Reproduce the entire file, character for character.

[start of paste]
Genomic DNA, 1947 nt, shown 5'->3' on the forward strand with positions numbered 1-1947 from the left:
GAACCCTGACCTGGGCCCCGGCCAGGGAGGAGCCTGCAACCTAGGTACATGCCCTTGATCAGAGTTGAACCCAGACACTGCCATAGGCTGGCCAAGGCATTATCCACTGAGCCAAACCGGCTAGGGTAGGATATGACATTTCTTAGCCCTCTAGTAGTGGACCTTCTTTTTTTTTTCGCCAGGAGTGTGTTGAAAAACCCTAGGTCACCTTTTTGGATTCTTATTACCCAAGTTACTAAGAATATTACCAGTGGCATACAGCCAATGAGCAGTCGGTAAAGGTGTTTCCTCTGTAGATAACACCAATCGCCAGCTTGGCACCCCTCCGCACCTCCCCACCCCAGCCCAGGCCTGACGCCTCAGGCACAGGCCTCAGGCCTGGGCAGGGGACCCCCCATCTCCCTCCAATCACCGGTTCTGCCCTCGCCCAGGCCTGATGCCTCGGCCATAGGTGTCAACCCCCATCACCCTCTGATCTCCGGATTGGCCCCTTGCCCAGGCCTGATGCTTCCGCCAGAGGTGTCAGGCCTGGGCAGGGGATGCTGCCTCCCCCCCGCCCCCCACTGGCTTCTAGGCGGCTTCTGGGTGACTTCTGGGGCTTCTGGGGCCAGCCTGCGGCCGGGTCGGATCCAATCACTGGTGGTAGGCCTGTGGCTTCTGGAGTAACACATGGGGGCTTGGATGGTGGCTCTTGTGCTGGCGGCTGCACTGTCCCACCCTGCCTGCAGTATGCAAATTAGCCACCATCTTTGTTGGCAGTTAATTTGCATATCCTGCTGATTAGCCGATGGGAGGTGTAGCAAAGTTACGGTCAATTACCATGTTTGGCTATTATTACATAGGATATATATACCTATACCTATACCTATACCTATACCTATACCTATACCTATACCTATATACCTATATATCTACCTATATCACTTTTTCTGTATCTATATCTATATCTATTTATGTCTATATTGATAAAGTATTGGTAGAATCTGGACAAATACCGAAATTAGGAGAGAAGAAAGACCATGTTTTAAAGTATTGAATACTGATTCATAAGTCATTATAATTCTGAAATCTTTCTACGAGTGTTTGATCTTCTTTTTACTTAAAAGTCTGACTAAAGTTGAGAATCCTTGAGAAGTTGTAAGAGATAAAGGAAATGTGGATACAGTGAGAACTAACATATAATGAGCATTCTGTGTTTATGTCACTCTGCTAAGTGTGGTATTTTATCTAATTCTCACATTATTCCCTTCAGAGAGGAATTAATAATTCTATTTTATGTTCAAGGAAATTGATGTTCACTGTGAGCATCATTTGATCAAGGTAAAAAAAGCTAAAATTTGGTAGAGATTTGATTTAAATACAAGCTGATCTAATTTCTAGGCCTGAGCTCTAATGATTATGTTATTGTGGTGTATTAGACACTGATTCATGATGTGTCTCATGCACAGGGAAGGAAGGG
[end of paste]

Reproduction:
Genomic DNA, 1947 nt, shown 5'->3' on the forward strand with positions numbered 1-1947 from the left:
GAACCCTGACCTGGGCCCCGGCCAGGGAGGAGCCTGCAACCTAGGTACATGCCCTTGATCAGAGTTGAACCCAGACACTGCCATAGGCTGGCCAAGGCATTATCCACTGAGCCAAACCGGCTAGGGTAGGATATGACATTTCTTAGCCCTCTAGTAGTGGACCTTCTTTTTTTTTTCGCCAGGAGTGTGTTGAAAAACCCTAGGTCACCTTTTTGGATTCTTATTACCCAAGTTACTAAGAATATTACCAGTGGCATACAGCCAATGAGCAGTCGGTAAAGGTGTTTCCTCTGTAGATAACACCAATCGCCAGCTTGGCACCCCTCCGCACCTCCCCACCCCAGCCCAGGCCTGACGCCTCAGGCACAGGCCTCAGGCCTGGGCAGGGGACCCCCCATCTCCCTCCAATCACCGGTTCTGCCCTCGCCCAGGCCTGATGCCTCGGCCATAGGTGTCAACCCCCATCACCCTCTGATCTCCGGATTGGCCCCTTGCCCAGGCCTGATGCTTCCGCCAGAGGTGTCAGGCCTGGGCAGGGGATGCTGCCTCCCCCCCGCCCCCCACTGGCTTCTAGGCGGCTTCTGGGTGACTTCTGGGGCTTCTGGGGCCAGCCTGCGGCCGGGTCGGATCCAATCACTGGTGGTAGGCCTGTGGCTTCTGGAGTAACACATGGGGGCTTGGATGGTGGCTCTTGTGCTGGCGGCTGCACTGTCCCACCCTGCCTGCAGTATGCAAATTAGCCACCATCTTTGTTGGCAGTTAATTTGCATATCCTGCTGATTAGCCGATGGGAGGTGTAGCAAAGTTACGGTCAATTACCATGTTTGGCTATTATTACATAGGATATATATACCTATACCTATACCTATACCTATACCTATACCTATACCTATACCTATATACCTATATATCTACCTATATCACTTTTTCTGTATCTATATCTATATCTATTTATGTCTATATTGATAAAGTATTGGTAGAATCTGGACAAATACCGAAATTAGGAGAGAAGAAAGACCATGTTTTAAAGTATTGAATACTGATTCATAAGTCATTATAATTCTGAAATCTTTCTACGAGTGTTTGATCTTCTTTTTACTTAAAAGTCTGACTAAAGTTGAGAATCCTTGAGAAGTTGTAAGAGATAAAGGAAATGTGGATACAGTGAGAACTAACATATAATGAGCATTCTGTGTTTATGTCACTCTGCTAAGTGTGGTATTTTATCTAATTCTCACATTATTCCCTTCAGAGAGGAATTAATAATTCTATTTTATGTTCAAGGAAATTGATGTTCACTGTGAGCATCATTTGATCAAGGTAAAAAAAGCTAAAATTTGGTAGAGATTTGATTTAAATACAAGCTGATCTAATTTCTAGGCCTGAGCTCTAATGATTATGTTATTGTGGTGTATTAGACACTGATTCATGATGTGTCTCATGCACAGGGAAGGAAGGG